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Friday, September 25, 2020

‘The greatest joy is of playing’: The legendary Pankaj Advani on his longest break from sport

Pankaj Advani says what keeps him pushing, even after having won 23 world titles and a Career Grand Slam, is the simple joy of playing and competing.

Written by Dipankar Lahiri | Kolkata | Updated: July 25, 2020 7:52:41 am
Snooker Pankaj Advani, who turned 35 on Friday, is currently on the longest break of his career. (File Photo/IBSF)

It’s been two decades since Pankaj Advani, who turned 35 on Friday, represented India for the first time at a world event. What was a hobby then for a 14-year-old would soon become a passion that would make him the biggest name in cue sports in the country.

Currently on his longest break from the table, Advani says what keeps him pushing for excellence, even after having won 23 world titles and a Career Grand Slam, is the joy of playing and competing against the best.

“In 2019, I won my first Asian Snooker Championship, after having lost in the final four times previously. So, the moral is that you should never give up,” he said in a telephonic interview from Bengaluru.

“However, after a point, it’s not about achievements,” he said. “The greatest joy is the joy of playing, of competing. I will be very grateful when events resume and I just get to play again. We are being kept away from the things we love the most because of the pandemic.”

The International Billiards & Snooker Federation (IBSF) is convening a meeting on August 15 to decide the fate of this year’s World Championships, and Advani is hopeful the sport can make a swifter return than others.

“For cue sports events, there is no particular challenge that the pandemic poses. Of course, we can’t be playing with our face masks on, and the events will have to be closed-doors,” he said.

Longest break in career

Advani said he resumed training last month, but has retreated into his home after Bengaluru recorded an increase in COVID-19 cases.

“It felt great to pick up the cue again in June, but the situation is too bad to step out of my building now. I am grateful for the time I am getting to spend with my mother at home. Given the amount of travelling I have to do, it is nice to finally have some time to unwind, to reflect.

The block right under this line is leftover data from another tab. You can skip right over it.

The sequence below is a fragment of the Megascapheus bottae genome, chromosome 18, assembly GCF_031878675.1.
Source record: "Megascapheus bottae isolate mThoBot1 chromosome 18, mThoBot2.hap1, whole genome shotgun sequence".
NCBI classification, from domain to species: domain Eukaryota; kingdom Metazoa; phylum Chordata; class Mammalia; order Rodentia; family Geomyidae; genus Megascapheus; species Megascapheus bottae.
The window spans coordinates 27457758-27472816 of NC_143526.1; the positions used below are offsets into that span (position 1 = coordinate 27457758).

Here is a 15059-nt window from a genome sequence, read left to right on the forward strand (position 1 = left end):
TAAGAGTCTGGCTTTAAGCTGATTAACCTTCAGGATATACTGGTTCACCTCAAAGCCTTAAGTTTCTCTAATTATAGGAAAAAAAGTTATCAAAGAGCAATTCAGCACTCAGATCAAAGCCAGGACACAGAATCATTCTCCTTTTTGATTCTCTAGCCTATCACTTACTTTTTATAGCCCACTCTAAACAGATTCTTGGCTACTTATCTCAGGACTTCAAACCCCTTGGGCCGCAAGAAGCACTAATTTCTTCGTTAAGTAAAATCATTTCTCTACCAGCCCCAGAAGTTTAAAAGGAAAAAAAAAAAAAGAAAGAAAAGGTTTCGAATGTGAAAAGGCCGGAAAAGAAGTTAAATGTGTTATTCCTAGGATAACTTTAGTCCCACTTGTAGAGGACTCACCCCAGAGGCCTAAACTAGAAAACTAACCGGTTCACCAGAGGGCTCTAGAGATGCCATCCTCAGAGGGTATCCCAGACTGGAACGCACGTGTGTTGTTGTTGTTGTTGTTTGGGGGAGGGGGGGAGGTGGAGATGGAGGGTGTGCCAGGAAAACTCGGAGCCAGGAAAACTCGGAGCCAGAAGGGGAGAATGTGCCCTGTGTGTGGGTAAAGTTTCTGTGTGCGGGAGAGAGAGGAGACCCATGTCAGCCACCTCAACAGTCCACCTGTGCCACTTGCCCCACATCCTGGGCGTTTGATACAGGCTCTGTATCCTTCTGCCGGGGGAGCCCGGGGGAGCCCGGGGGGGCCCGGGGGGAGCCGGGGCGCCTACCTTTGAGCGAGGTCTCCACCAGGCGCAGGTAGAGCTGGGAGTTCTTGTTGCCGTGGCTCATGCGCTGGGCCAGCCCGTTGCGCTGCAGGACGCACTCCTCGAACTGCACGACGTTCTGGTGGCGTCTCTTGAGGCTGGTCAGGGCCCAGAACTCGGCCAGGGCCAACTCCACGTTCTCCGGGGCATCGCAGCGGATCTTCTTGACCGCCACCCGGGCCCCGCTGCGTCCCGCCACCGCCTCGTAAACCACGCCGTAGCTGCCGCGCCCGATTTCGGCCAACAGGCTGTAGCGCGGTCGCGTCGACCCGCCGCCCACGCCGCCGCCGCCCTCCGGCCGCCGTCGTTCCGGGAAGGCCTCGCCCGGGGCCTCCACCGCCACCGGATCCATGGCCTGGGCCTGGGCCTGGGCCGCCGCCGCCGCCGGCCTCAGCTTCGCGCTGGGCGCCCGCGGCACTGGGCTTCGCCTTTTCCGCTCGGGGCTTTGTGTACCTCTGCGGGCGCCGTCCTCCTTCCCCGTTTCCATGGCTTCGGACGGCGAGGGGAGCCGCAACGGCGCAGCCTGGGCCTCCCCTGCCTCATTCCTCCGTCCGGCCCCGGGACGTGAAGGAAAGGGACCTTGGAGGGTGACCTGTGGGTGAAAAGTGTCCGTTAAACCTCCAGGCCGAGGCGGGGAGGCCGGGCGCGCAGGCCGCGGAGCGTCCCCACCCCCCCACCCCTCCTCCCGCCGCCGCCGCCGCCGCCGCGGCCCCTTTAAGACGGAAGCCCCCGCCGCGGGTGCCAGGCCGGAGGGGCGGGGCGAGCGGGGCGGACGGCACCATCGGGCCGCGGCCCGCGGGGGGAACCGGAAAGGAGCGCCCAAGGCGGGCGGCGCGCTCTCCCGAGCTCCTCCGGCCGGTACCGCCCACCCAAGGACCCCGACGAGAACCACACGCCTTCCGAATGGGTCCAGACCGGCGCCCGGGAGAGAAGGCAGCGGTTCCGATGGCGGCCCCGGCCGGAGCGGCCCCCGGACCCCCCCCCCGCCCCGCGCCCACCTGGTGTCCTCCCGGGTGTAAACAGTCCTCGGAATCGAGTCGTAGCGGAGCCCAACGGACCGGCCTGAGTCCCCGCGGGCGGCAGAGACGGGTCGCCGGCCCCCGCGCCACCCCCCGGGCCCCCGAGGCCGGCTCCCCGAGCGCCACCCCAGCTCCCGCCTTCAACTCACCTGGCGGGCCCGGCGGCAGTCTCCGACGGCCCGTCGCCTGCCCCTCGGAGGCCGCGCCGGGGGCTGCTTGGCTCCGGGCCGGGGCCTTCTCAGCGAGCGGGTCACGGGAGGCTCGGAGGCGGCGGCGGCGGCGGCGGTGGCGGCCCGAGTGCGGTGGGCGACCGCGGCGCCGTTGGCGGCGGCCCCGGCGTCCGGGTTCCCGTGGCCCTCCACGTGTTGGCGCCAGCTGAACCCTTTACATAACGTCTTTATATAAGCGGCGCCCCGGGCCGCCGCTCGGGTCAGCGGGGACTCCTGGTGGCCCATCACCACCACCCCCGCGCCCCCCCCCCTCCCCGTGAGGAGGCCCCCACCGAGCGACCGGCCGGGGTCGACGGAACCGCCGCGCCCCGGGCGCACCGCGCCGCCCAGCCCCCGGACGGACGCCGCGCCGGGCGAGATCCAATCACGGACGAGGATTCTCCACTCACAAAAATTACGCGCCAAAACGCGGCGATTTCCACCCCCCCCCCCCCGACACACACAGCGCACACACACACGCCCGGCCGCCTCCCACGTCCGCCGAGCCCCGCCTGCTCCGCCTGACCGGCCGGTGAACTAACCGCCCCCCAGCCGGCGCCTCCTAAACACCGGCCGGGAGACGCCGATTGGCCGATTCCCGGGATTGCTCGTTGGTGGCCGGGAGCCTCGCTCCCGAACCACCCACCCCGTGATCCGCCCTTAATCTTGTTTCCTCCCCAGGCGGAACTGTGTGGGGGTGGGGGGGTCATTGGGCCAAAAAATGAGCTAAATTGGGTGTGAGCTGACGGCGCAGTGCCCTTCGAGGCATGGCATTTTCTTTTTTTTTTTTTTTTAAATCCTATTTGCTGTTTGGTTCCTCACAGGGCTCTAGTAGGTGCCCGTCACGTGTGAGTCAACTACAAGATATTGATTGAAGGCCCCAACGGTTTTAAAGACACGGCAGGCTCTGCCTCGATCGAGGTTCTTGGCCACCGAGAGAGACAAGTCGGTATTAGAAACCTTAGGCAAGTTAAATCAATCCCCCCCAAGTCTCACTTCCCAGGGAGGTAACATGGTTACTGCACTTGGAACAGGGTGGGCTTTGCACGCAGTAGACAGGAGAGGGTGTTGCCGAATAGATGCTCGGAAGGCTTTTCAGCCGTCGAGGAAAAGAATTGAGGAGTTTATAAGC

“I am keeping my brain stimulated by playing word games. I am also learning new things, like sweeping and mopping the floor. Why should household chores be defined as the woman’s domain?” he said.

The break came when Advani was riding a wave of success. Last year he became the only player to win the Asian and World championships in all formats of snooker. He is also the only one to do so in both billiards and snooker.

“Many people, including my mother, have been saying they are sorry for me. I don’t feel sorry for myself, this is the situation all around the world. We are all living on hope, in expectation of a better time next year,” he said.

The evergreen achiever

When Advani won his first world title, as an 18-year-old in 2003, the Indian cricket team had won only one World Cup. Greats have come and gone in other sports since then, but Advani — winning world titles by the dozen — has remained the evergreen achiever in his events.

When asked about the disparity in public attention different sports receive, Advani said, “It’s up to the people. If people think winning a bilateral cricket series or winning football matches are more important than cue world titles, then so be it. All I can do is to keep putting up my best performance and raise the Indian flag as high as I can.”

Advani also said there is now a lot more attention on cue sports than earlier, pointing to the number of messages he receives from young enthusiasts on social media.

READ | Don’t understand our country’s obsession with Olympics: Pankaj Advani

“It was in 2002 when I first realised I could win at this. I only needed to take a few more steps. After I won my first world title, ONGC came forward to support me in my career. Youngsters can realistically think of having a career in cue sports these days, because these companies are stepping in more and more if they spot talent,” he said.

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